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    Promotional Poster from the opening of "The River Ran Red".

     

    Experiencing Domike

    Museum Studies Intern at the University Library System (University of Pittsburgh Archives Service Center) - Fall 2017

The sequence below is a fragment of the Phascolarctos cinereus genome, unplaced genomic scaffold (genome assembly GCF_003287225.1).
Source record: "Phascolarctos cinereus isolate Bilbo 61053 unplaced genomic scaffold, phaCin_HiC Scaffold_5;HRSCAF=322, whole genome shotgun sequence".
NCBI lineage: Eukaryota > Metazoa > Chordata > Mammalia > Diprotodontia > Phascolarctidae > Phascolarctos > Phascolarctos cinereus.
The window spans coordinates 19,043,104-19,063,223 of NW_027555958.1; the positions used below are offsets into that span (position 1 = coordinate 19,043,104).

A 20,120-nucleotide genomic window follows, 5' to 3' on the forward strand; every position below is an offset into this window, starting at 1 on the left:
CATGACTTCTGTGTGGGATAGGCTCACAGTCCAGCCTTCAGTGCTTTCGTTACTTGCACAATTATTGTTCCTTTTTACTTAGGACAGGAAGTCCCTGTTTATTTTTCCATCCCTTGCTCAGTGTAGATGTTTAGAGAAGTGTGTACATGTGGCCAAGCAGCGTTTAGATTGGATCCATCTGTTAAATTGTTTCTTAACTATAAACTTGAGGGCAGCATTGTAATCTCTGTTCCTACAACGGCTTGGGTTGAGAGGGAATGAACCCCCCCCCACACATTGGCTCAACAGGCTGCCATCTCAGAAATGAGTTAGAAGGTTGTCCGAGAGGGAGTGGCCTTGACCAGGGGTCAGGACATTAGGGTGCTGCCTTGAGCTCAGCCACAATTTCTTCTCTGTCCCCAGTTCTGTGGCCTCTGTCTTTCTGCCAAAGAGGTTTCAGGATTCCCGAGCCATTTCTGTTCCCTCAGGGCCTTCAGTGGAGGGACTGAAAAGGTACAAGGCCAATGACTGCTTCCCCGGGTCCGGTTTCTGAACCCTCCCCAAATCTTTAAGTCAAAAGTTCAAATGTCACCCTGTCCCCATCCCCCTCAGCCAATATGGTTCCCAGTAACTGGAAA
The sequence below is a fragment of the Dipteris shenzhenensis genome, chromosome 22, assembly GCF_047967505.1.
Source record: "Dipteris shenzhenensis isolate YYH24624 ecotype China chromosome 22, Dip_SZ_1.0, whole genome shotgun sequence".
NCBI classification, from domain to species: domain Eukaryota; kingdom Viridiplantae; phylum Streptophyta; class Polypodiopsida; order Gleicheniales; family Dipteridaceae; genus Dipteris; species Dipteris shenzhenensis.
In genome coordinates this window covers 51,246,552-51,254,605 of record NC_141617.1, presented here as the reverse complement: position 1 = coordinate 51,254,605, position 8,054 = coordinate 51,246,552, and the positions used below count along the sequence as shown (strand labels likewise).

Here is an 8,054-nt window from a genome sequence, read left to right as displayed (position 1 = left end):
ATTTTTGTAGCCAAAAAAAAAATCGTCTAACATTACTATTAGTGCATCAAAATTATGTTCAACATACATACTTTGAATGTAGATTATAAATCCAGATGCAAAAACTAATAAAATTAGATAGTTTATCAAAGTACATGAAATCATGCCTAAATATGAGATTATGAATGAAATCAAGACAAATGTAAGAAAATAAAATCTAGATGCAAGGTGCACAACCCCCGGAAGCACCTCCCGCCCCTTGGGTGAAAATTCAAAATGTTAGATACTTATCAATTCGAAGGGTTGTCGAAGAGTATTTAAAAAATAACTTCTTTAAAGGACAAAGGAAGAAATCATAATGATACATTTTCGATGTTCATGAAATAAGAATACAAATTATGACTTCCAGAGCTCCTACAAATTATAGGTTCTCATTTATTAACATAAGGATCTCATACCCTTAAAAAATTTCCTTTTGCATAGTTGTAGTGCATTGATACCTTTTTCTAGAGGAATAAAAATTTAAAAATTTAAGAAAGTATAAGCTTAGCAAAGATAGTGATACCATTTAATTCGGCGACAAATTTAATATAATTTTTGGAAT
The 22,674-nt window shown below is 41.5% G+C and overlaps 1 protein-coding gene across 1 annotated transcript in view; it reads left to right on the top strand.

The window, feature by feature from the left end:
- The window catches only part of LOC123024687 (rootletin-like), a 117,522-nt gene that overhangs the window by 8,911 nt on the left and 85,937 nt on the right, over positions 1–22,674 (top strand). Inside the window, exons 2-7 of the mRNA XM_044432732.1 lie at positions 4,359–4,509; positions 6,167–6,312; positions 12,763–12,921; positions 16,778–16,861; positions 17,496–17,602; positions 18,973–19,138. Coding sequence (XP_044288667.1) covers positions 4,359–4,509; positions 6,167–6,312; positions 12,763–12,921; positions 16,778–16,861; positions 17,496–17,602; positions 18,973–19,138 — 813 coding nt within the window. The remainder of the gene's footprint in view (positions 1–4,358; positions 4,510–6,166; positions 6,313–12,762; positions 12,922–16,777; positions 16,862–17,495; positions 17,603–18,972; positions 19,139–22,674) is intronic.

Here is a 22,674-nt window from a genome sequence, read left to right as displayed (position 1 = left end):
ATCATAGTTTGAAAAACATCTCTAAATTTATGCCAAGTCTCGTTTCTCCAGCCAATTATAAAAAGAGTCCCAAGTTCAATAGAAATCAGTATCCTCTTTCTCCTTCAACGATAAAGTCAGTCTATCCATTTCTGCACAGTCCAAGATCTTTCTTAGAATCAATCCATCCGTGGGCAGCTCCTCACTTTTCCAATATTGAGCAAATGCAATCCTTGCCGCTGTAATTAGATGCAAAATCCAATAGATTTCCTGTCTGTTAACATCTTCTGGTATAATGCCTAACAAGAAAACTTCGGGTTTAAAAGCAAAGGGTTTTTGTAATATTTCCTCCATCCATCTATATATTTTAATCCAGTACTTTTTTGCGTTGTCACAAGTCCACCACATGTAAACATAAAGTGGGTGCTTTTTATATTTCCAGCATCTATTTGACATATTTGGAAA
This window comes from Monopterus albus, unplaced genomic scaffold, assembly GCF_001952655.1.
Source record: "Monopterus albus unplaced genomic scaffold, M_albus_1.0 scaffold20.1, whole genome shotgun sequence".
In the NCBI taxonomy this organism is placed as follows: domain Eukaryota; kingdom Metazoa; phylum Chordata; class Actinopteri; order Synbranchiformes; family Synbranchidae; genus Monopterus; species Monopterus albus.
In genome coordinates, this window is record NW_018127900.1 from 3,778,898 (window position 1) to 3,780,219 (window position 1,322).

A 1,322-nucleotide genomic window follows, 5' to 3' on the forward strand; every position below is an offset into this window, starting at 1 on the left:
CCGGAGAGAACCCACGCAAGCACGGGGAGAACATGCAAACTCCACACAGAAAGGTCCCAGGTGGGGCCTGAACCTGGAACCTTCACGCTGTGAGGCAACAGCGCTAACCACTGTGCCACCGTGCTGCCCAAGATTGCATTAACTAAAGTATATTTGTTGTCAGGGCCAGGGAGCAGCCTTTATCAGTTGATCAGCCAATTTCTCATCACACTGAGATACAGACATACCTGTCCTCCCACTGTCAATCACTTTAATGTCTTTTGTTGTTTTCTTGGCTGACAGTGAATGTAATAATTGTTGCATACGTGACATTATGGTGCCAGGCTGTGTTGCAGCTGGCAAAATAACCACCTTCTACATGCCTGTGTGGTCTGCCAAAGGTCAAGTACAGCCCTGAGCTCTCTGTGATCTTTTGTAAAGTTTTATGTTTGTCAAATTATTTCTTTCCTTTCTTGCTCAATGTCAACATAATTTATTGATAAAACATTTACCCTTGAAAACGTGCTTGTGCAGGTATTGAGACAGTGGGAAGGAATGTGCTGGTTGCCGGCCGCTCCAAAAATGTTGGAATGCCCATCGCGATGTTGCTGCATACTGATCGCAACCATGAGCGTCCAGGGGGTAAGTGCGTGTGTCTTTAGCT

Coming into the university archives, I knew two things about Steffi Domike. I knew that she was a filmmaker and I knew that she was a women’s labor activist. But that’s barely scratching the surface when it comes to the career of Steffi Domike. My first real exposure to the material came from reading the entire finding guide. As I went through the finding guide, I made a list of boxes and folders with titles that intrigued me. That list guided me through the actual collection for the first time. Each box or folder revealed a new aspect of Domike’s career.  Her collection is housed in two sections, the first portion being in the labor section of the archive stacks. The materials I read were pretty much what I expected; pamphlets, buttons, flyers for various events, photographs, and newspaper articles. What surprised me about Domike’s interest in labor activities in the 19th century. However, I had only gone through a small portion of the collection so I put my curiosity aside. I moved on to the other section of her collection and read syllabi for her classes, personal art projects, and various proposals and summaries for her films. The materials from Life Without Father really caught my interest and I read everything from that particular film project. By the end of that first week, my understanding of Steffi Domike had changed dramatically. She was no longer simply a labor activist and filmmaker; she was a professor, creator, and researcher. She is this renaissance woman who kept her overall goal of advancing labor and women’s rights at the front of her work.